The Millennial Generation and Communal Living

An interesting piece in The New York Times profiles how a certain subset of the millennial generation is choosing to live in a communal apartment. While your credit history doesn’t matter, you have to pass an interview to get accepted to live in one of these places:

[A] few companies are assembling bundles of apartments in New York with plans to fill them with cherry-picked inhabitants. Promising “a modern, urban lifestyle that values openness, collaboration and relationship building,” Common has entered into agreements with developers to renovate properties in Crown Heights and Bedford-Stuyvesant. This fall, it will begin renting 19 rooms at a Crown Heights property.

“We live in a super-disconnected city that has tons and tons of people, but it can feel really lonely here,” said Harrison Iuliano, who until last week worked as the programming director of Pure House, which rents out rooms to about 40 people in nine apartments in various buildings around Williamsburg. “Our goal is to make that a nonissue.”

Russell Jackson relinquished a studio six months ago to live in a six-bedroom Pure House apartment with a rotating cast (he presently has three flat mates). “I’m getting exposure to stuff and things that I would not have had sequestered on the Upper West Side,” said Mr. Jackson, a 52-year-old chef.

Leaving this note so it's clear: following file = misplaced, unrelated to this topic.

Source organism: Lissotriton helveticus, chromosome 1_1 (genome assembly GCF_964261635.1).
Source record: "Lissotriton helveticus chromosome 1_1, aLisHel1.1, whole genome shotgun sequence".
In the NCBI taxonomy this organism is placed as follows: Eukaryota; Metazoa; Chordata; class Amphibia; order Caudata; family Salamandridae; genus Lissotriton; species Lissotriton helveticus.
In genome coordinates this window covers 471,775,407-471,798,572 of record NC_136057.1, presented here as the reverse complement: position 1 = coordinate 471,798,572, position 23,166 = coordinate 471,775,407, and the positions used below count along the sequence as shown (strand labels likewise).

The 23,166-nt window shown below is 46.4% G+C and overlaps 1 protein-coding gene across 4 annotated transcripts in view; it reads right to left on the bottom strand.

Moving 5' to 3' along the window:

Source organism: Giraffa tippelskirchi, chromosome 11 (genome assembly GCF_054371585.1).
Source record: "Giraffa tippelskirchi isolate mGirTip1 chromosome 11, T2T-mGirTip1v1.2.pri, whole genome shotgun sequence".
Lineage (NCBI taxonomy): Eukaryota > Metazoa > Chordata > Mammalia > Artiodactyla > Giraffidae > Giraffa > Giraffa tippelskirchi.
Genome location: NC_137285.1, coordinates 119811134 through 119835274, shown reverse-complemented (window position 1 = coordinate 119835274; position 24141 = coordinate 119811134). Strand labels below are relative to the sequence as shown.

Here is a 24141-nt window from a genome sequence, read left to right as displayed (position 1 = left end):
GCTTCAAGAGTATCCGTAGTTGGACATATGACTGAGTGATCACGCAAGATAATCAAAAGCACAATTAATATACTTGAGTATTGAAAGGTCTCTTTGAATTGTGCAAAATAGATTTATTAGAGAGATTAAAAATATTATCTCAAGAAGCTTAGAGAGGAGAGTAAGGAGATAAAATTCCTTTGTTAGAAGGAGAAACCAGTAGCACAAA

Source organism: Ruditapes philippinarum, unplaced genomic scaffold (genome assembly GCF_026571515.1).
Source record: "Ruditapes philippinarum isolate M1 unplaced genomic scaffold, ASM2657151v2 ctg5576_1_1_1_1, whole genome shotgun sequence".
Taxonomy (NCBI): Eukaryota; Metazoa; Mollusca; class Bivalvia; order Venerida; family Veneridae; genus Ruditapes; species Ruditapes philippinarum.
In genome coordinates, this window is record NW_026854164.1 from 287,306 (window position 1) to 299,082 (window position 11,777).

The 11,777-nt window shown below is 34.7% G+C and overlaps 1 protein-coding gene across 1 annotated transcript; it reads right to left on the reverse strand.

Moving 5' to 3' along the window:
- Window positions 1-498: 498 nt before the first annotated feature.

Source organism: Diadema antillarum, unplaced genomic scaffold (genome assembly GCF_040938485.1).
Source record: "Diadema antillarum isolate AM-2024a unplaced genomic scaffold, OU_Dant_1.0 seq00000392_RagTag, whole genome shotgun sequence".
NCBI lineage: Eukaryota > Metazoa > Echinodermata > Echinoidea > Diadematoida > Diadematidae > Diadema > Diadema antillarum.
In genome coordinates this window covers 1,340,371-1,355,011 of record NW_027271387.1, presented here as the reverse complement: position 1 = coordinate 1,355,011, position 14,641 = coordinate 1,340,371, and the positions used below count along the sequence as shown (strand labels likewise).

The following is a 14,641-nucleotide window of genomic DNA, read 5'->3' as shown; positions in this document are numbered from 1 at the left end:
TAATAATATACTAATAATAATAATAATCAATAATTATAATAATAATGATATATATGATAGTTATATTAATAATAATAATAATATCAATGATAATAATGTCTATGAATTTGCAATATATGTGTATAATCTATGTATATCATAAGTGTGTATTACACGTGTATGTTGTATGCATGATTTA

“Laundry services and cleaners and masseuses — all of that is icing,” he said. The real perks are the people he has met along the way. “How cool is it that I walk in the door and they ask me, ‘How’s your day?’ And I am genuinely interested in hearing from them,” said Mr. Jackson, who considers himself the Den Dad to the other tenants, who generally are two or three decades his junior and stay a month or two at a time.

Mr. Jackson, who has appeared on “Iron Chef America,” also orchestrates Pure House’s food events, including its pop-up dinner parties. At one such party, none of the 30 guests knew one another, but most embraced when the night was over…

I think this kind of thing can take off in large urban center like NYC and San Francisco. I’m less convinced that it could take off in larger, spread out cities like Atlanta.

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